Dee Lusby is an amazing beekeeper from Arizona. She’s been in the bee world for many decades, doing private research on her own for many years. Dee is a true, elder beemaster, and we thought you might learn much from what she believe are the largest threats to bees: (more…)
I won’t lie: It’s been really hard starting this spring with no bees. This is only the second time in the past eight years that my yard has been without the wonder of honeybees. And I have not felt the sorrow of the loss of all five of my hives in a really obvious way. I tell myself that I understand: bees come, bees go. More will come. And more will go.
I go about my business and tell myself, “it is okay, this is just how it is…” But there is a heaviness in my heart. On a few clear days about a week ago, many scout bees came to explore my hives, so many swirling about the entrances I could almost convince myself that a colony had moved in.
Until nightfall, I could court this hope, and then with the dark, they would all melt away into the evening. Then the clouds and rain returned and the hives have not had a single visitor… (more…)
When I brought bees home seven years ago, I had not yet begun to fully notice all the insect life in my yard. But with the coming of the bees, my vision expanded. I would search the flowers for my bees, and see all sorts of other pollinating insects I did not know: Hover flies, certain wasps, many native bees and bumble bees, even pollinating beetles!
Our friends at the Natural Beekeeping Trust are spot-on with their good suggestions here about what truly helps bees, and if being a beekeeper is of any value in caring for bees. This is from their Newsletter, and as soon as I read it, I thought “I need to share this!” And the Trust agreed:
“In this post we would like to address a very frequently asked question: How can I help the bees? And if you are known as a beekeeper, you may often be confronted with this question yourself. As more and more people open their hearts to the honeybee, and indeed other pollinators facing great challenges today, we set out briefly how our thinking about ‘helping the bees’ has evolved in recent times.
The Natural Beekeeping Trust was established to provide education on methods of bee husbandry more gentle, more “bee-centered” than those advocated in conventional beekeeping. This was the focus of our work for many years… (more…)
An Excerpt from Susan Knilans & Jacqueline Freeman's new book "What Bees Want" “Alas, many hives are forced to operate according to a beekeeper’s agenda. Sadly that agenda often prioritizes more honey production and pollination services instead of putting the evolutionary needs of the bees first.”—Song of Increase A primary tenet in our style of keeping bees is what we call “very low intervention.” That is, we keep out of our hives. This is not lazy beekeeping. Bees are extraordinarily complex beings in their hive culture, and our understanding of them is at a very basic, simple level. Our inspections…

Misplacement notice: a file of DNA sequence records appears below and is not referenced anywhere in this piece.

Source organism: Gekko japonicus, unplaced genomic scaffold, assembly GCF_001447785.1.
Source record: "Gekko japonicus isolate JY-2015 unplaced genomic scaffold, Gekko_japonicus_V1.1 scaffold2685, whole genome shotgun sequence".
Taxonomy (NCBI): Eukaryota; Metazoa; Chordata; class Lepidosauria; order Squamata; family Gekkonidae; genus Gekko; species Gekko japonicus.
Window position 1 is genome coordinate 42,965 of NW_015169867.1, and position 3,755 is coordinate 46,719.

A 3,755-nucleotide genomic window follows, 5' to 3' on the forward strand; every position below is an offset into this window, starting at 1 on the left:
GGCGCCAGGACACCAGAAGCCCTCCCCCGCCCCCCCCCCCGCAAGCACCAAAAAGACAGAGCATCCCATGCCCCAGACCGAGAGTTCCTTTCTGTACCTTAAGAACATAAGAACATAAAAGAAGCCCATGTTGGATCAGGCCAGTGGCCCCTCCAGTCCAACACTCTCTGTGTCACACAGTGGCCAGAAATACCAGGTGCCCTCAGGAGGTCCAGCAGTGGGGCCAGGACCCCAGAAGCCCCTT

This coming year, PBC will be involved in numerous planting projects for both food and pollinator forage. Many of us are choosing to use our sidewalk strips and driveways as "educational zones." With some fun signage, we can invite folks to look for different kinds of bees on our flowers, or highlight our monarch milkweed plantings, or remind folks that weeds feed bees! Local club member and PBC secretary Debbie Nagano is also an artist, and she came up with a really fun idea! Here it is: ========= PRESERVATION BEEKEEPING COUNCIL ARTIST OFFERS FUN BEE-SIGN WORKSHOP Come and paint a…
Once again, our European friends are hosting a fabulous conference for Natural Beekeeping. You can find details about this exciting event HERE. Jacqueline will again be speaking, this year on bee activism. Two other PBC friends will be attending: Rachelle Cobb and Onyx Marie. So, there will be many who can bring the learning from this event back home to us!
Bee friends, our club member Lori has crafted a great post about her experience setting up her hives with our new, round inserts. Thank you, Lori, for sharing this with us!! https://lorilyngreenstone.com/mothering-bees-quilt-boxes-convert-langstroth-hives/?fbclid=IwAR01sk7o-yfGzLpnz9Vzdej_YaExWs5zeGCsf0GQQTYjfUbZIbmLWqLHjwM
“There is a bee swarm in downtown Camas, right by the antique store. Do you have time to go gather it? It is up high…” Debby’s voice was hopeful. She is our bee swarm coordinator, and spends her whole summer on the phone talking to people about bees.
“Hmmmm, up really high, huh?” I don’t mind heights. I simply don’t have a ladder that will reach up 20 feet.
“The fire department’s only a few blocks away. Just stop by, batt your eyes and swivel your hips and maybe they will bring their ladder,” she suggested…
Hello bee friends: Susan here, introducing our good bee friend James. James attended our recent log hive workshop and went crazy–in a good way! James has a vision of a highway of bee trees, and log hives. Is this a match made in Bee Heaven, or what?! Please feel free to join James in his mission, or contact him with questions and ideas: email@example.com.
“Hi everyone! My name is James. I’m a former intern of Jacqueline’s who will soon by moving back to the area. I have a few years of experience doing agroforestry under my belt now and am hoping to make a return into natural beekeeping. Over the last couple of years I’ve learned a lot about drought tolerant, Pacific Northwest based agroforestry. I’ve still got a lot to learn, but I’ve seen a lot of evidence that trees and shrubs are a really great way to grow bee forage efficiently in terms of water and labor… (more…)